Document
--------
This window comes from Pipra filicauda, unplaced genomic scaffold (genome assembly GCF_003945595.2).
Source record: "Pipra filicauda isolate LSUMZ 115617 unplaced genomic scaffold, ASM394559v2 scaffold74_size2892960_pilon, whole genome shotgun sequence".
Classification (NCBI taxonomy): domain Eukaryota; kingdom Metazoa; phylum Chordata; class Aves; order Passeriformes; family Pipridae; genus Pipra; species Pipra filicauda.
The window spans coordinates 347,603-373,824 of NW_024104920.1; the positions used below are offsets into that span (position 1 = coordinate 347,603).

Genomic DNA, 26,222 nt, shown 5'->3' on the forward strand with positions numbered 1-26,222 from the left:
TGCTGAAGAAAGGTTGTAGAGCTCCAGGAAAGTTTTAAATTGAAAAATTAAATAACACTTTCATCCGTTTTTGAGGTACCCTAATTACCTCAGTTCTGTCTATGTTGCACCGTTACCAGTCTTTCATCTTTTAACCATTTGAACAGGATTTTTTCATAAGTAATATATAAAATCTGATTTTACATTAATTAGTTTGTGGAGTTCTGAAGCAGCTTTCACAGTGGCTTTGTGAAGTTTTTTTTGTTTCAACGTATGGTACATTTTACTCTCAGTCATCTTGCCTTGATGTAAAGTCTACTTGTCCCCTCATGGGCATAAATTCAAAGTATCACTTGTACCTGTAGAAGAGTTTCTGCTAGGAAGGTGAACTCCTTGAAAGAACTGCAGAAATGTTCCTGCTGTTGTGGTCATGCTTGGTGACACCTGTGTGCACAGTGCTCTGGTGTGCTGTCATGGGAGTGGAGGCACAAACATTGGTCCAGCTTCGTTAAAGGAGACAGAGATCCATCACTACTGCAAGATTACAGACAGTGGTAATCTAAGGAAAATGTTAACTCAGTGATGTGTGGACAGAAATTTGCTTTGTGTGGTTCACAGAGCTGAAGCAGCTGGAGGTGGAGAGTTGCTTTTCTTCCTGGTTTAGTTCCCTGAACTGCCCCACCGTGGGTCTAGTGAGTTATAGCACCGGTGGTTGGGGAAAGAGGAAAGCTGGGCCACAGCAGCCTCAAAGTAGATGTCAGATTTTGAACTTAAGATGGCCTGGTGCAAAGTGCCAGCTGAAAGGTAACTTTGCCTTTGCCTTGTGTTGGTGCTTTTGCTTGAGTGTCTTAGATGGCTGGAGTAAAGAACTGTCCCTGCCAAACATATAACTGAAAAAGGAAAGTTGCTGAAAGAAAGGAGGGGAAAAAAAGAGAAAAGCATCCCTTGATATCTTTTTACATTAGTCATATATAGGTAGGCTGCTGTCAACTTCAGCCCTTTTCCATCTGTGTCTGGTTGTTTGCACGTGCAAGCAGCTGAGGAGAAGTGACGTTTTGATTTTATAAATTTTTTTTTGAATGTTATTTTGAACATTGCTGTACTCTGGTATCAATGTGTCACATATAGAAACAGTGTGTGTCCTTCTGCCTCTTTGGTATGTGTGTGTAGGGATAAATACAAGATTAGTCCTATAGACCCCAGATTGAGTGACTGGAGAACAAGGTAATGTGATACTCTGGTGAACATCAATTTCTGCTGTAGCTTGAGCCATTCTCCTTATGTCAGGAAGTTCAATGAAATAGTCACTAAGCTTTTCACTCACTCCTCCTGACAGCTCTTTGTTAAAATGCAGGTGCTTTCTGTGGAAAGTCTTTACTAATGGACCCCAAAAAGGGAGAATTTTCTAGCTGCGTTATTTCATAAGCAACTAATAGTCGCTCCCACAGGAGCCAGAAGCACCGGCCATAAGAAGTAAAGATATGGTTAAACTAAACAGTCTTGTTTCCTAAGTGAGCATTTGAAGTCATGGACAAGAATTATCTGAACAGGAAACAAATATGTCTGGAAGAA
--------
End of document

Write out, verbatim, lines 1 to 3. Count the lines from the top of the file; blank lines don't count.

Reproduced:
This window comes from Pipra filicauda, unplaced genomic scaffold (genome assembly GCF_003945595.2).
Source record: "Pipra filicauda isolate LSUMZ 115617 unplaced genomic scaffold, ASM394559v2 scaffold74_size2892960_pilon, whole genome shotgun sequence".
Classification (NCBI taxonomy): domain Eukaryota; kingdom Metazoa; phylum Chordata; class Aves; order Passeriformes; family Pipridae; genus Pipra; species Pipra filicauda.